“Imitation is the surest form of flattery and failure. I am not interested with your talk about my ideas. I am more interested in your applying them to your life. If you do not, then you are essentially not in accord with your own mind.”
Miyamoto Musashi translated by Stephen F. Kaufman

The Martial Artist’s Book of Five Rings



This came to me via Bonnitta Roy:

When I shared this with Sunni she asked me if I feel I have this … and this was my answer:

I am not sure that “it” is really a thing. I do not trust the dichotomies of “it-ness” that mechanistic thinking likes to assume and impose.

I do resonate with some of the experiences associated with “it.” I rarely experience visual memory (or other expressions of felt experience), most of my “memories” feel like stories that have been told to me about myself.

“Guided Meditations” (setting aside that I think the title is an oxymoron) have rarely worked for me, visualizing just doesn’t seem to play out well for me. I wonder how many other people have been alienated by “guided meditations” making them feel inapt and disconnected because the so called “guides” are not well informed?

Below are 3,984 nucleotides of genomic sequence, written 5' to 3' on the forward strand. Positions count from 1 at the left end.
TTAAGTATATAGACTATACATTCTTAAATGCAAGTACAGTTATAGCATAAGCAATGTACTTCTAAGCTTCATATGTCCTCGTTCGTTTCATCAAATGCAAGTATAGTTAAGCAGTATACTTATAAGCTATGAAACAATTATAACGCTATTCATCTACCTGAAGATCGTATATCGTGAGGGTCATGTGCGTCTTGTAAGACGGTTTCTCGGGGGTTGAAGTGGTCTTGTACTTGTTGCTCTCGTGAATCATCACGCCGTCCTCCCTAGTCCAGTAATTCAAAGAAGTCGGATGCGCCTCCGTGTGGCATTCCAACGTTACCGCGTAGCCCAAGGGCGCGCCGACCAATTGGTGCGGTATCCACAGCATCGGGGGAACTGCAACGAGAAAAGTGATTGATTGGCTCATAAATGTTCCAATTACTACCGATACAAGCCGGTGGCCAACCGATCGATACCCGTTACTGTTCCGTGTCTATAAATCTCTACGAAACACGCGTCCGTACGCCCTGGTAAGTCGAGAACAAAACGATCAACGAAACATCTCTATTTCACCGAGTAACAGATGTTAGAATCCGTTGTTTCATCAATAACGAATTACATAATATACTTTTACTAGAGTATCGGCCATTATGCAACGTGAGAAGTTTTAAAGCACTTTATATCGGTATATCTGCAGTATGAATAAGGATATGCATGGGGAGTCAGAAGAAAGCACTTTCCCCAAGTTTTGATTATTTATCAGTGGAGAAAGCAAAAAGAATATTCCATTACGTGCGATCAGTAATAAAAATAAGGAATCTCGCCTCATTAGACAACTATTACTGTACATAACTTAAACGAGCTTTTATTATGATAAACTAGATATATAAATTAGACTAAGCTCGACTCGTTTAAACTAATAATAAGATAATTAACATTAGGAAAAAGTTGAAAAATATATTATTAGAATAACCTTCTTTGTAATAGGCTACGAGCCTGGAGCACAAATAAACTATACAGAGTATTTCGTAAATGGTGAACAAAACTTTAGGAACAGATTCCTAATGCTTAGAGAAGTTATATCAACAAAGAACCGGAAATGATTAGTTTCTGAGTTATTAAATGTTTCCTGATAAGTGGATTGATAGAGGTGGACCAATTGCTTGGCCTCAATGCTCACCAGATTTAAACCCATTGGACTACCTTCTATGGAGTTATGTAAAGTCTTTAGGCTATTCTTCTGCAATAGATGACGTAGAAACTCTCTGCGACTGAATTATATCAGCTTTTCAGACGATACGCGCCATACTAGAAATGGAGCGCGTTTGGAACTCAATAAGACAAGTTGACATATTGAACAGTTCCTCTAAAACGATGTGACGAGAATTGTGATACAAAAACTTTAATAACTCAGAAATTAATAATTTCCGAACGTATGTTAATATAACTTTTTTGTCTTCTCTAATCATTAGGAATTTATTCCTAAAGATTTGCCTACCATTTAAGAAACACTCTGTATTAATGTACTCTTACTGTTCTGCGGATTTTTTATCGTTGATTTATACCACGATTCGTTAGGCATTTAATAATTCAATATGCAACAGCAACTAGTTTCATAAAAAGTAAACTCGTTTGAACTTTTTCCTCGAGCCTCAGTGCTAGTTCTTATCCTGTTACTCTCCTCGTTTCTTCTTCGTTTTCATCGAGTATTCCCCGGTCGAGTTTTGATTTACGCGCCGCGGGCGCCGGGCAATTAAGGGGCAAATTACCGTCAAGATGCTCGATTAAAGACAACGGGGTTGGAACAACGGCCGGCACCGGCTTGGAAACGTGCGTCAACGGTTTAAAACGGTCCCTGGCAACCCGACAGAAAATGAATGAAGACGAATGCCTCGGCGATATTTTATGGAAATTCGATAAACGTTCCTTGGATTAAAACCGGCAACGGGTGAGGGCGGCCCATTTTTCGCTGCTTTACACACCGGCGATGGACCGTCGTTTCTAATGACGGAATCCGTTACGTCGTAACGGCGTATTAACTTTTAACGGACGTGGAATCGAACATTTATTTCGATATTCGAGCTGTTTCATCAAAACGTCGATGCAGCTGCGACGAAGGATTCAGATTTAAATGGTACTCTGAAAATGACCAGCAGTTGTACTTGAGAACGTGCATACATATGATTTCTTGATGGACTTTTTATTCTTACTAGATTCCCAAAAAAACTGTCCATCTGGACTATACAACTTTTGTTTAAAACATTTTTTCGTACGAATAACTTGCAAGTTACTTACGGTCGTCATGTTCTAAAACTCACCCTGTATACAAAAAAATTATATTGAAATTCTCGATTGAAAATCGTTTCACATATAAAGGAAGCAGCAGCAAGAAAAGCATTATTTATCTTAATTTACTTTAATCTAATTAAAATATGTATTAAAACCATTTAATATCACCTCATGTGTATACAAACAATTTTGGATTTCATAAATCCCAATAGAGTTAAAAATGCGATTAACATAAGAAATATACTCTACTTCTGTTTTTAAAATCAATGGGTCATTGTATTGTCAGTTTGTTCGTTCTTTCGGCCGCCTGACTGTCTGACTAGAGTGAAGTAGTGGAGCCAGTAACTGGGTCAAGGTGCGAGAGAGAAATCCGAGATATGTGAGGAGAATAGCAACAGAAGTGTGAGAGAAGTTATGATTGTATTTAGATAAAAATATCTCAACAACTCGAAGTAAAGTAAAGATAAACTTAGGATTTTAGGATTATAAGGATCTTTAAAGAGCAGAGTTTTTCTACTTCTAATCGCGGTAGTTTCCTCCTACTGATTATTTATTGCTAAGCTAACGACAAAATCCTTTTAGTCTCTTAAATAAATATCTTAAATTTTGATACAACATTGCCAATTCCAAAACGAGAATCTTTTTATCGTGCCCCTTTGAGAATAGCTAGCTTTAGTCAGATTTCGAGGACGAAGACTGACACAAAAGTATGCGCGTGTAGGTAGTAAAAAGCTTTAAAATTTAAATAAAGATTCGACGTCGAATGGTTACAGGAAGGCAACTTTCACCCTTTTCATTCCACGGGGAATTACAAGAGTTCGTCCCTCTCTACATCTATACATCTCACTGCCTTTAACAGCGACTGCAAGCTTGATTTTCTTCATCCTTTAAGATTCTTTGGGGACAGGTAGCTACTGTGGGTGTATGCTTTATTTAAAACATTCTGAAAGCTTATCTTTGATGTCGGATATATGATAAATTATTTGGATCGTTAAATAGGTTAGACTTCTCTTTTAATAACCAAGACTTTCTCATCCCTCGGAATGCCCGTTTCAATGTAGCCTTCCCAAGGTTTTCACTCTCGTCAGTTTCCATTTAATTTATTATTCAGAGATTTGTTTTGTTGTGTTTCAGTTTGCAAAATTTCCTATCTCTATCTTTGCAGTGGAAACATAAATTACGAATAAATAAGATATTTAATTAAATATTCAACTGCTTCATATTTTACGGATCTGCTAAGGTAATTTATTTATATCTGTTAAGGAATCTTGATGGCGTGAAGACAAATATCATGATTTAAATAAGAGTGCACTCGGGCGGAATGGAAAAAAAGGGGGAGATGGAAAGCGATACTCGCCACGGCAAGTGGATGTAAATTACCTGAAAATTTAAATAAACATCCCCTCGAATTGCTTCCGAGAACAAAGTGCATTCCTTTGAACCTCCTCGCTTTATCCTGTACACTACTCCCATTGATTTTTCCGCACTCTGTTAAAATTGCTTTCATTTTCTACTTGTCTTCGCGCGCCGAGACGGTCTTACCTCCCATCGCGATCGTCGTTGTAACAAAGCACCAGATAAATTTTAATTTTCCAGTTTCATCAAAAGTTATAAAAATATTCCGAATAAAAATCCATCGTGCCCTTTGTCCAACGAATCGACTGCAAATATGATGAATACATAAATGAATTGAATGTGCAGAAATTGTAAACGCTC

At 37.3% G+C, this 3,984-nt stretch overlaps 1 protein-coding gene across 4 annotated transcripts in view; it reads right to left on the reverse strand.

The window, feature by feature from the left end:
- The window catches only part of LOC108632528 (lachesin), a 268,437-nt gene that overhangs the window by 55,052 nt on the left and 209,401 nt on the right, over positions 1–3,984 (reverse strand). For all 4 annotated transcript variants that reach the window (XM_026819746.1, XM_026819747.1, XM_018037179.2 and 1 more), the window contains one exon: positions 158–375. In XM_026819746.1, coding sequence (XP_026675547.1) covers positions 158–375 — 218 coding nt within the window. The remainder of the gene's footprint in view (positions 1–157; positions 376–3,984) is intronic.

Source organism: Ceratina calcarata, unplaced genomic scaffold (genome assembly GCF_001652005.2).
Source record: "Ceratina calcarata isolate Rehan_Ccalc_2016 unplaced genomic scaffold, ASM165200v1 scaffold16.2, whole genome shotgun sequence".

In my painting I have come rely on a process of writing because, once again, visualizing does not works for me.

I would be hard pressed to describe people I know, even people with whom I’ve lived for years … I can’t recall features visually … I can’t tell you something like eye-color (unless I intentionally memorize it, and I am not good at memorizing either).

I think I may experience less emotional attachment (than others!?) … and that could be related to not having images present in my mind.

I do not experience much “missing” … of people or places … and even when I do … I feel doubts about what it is that I miss.

I can imagine that “it” is not a fixed phenomenon (like disconnected wires or inactive areas in the brain) and I suspect that “it” is effected by conditions and circumstances.

I do appreciate the recognition that different people (in different contexts?) experience visualization differently.

I do appreciate the breaking down of assumptions that we are all similar … that a brain is a brain … or a mind is a mind …

I do appreciate when mainstream scientific thinking moves closer (albeit in small steps) to respecting complexity, refinement and subtlety of perception and cognition.

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